Every sentence in this article is both funny and extremely sad.
There is a sentiment expressed by Justice Stevens in Moseley v V Secret, that where there is no confusion, a tarnishing use reflects on the tarnisher and not the trademark owner. It might be the case that where there is no confusion that the local children’s clown is ‘licensed’ by anyone, that if the clown stumbles around drunk or otherwise behaves inappropriately, in a character costume, that that reflects on the clown, and not on the costume.
Luxist: “No More VUITTON Straps For Dave Navarro“:
[Navarro of Jane’s Addiction] has received a rather stern letter from the Vuitton legal team saying in part that: “We have no doubt that this copying has been willful and is intended to trade upon the fame and cachet of the LV Trademarks to elevate the status of the infringing Guitar Strap, and of Jane’s Addiction.”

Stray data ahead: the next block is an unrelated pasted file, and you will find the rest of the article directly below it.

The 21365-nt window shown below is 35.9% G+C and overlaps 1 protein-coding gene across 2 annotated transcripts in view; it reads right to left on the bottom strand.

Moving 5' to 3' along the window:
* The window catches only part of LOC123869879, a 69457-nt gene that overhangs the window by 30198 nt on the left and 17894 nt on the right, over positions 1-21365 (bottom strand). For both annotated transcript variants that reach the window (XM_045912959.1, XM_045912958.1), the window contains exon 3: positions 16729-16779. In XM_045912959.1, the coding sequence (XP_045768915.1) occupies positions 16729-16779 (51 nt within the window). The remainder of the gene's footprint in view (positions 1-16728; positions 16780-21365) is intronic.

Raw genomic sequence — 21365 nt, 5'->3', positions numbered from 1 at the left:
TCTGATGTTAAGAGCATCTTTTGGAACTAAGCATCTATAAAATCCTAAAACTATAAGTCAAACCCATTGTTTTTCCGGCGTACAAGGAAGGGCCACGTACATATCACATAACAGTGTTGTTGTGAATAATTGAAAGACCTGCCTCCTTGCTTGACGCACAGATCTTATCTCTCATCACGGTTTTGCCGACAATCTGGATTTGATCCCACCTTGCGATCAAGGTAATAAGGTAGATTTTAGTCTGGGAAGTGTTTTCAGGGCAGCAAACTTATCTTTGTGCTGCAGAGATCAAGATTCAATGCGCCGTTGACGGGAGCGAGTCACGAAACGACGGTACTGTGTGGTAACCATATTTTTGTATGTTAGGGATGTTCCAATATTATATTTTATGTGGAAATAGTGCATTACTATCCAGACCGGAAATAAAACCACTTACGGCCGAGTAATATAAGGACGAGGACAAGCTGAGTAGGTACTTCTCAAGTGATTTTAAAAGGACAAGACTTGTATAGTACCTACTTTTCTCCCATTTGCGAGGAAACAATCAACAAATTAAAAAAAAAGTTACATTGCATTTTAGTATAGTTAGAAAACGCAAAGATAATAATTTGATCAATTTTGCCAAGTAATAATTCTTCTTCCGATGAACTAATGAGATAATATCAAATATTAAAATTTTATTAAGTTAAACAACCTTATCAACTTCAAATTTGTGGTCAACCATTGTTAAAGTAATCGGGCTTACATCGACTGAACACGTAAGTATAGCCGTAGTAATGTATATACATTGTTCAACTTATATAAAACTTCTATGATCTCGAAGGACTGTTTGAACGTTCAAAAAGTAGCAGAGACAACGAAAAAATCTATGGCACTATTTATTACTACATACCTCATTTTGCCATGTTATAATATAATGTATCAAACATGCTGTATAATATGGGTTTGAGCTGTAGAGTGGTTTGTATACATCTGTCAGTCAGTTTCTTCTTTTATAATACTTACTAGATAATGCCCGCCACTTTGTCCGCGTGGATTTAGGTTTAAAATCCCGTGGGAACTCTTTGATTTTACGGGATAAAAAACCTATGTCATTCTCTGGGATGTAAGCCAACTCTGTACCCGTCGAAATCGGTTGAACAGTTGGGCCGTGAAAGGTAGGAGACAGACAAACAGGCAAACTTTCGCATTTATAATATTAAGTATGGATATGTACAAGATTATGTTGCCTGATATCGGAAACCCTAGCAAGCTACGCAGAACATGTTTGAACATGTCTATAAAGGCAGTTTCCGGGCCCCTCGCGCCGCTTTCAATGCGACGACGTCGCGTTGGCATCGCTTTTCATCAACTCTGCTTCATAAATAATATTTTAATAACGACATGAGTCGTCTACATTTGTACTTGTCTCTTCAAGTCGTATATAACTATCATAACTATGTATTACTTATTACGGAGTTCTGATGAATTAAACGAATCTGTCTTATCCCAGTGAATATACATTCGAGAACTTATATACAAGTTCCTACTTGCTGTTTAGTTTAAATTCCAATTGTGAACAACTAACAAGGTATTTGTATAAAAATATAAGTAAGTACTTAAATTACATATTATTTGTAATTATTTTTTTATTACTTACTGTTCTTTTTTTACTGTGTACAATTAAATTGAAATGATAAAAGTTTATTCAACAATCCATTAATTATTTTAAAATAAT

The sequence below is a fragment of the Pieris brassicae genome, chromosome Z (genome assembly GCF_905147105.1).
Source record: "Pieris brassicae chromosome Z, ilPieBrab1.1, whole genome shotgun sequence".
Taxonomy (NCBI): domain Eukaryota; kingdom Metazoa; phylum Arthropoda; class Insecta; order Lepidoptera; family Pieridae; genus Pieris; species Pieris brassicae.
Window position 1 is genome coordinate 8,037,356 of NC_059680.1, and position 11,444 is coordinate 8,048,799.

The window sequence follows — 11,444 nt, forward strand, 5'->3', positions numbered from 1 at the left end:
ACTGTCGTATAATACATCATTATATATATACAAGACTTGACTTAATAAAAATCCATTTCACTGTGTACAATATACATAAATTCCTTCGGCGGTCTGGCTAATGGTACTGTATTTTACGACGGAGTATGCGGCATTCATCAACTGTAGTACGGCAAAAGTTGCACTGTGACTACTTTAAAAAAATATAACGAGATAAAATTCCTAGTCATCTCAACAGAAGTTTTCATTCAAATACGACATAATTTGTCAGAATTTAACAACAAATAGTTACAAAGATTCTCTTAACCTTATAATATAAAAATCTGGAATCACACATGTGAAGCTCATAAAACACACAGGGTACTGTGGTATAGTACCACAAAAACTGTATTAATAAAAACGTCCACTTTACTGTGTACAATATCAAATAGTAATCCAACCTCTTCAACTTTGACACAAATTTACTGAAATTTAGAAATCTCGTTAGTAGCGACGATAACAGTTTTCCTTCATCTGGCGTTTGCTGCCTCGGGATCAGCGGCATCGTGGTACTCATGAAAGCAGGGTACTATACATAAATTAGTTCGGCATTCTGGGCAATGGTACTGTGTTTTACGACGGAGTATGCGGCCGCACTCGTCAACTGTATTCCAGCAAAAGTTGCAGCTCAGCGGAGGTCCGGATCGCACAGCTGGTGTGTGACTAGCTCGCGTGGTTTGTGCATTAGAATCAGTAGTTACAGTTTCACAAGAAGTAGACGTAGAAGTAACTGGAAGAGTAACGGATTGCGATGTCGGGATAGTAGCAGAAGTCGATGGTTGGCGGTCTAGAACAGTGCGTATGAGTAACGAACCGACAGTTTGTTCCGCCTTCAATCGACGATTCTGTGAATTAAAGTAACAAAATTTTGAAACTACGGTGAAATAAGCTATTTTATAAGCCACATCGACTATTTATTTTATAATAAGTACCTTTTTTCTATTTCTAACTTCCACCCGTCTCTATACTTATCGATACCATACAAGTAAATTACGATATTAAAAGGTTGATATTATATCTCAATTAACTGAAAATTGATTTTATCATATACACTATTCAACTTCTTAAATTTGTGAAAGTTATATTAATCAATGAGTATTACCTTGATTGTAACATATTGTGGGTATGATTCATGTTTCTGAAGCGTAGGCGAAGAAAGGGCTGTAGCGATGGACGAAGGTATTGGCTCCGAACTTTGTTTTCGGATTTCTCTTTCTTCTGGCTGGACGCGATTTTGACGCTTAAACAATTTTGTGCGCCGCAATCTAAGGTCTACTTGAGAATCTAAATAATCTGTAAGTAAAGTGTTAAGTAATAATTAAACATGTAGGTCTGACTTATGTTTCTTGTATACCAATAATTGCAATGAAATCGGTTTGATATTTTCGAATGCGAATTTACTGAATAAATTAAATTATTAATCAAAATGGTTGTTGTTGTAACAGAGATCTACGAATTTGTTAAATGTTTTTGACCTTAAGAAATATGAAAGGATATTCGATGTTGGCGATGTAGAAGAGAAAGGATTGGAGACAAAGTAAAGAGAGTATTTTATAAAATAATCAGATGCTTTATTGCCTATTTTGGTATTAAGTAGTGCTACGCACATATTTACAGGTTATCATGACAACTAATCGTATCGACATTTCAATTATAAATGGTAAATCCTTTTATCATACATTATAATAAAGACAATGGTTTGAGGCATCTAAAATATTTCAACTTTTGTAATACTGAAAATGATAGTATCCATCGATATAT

Marvel sends TechCrunch a demand letter saying ‘don’t print the demand letter.’
UPDATE: The email is up.
Background: TechCrunch used the theater’s group sales to purchase all the seats for a showing and then invited its readership to the screening. Marvel doesn’t identify a legal basis for its demand but advises that TechCrunch may not ‘exhibt, sell tickets to or invite the public’ to the screening.
Well, TechCrunch is not selling tickets, it’s not exhibiting, and, in the words of my colleague Paul Fakler, under the Copyright Act there’s no exclusive right to invite the public.
I suppose that you could posit a fact pattern where somebody gives away a branded product in a promotion in such a way as to deceive the public that he/she was endorsed by the brand owner.
But (use deep movie trailer announcer voice here) IN A WORLD where people give away iPods at trade shows all the time (and people don’t read that as endorsement), I will speculate in general, (not having reviewed all of TechCrunch’s promotions of this event,) that to be actionable as false endorsement, the language would have to be closer to ‘false on its face’ as in “Join TechCrunch and Marvel at a screening . . .” than to language that theoretically implies an endorsement (“Join TechCrunch at a screening of Iron Man.”).
Differing views glady accepted at marty at symbol schwimmerlegal dot com.
Still in all, can’t wait to see Iron Man.
2d Update: Goodness Prevails, Minus $2000 In Legal Fees.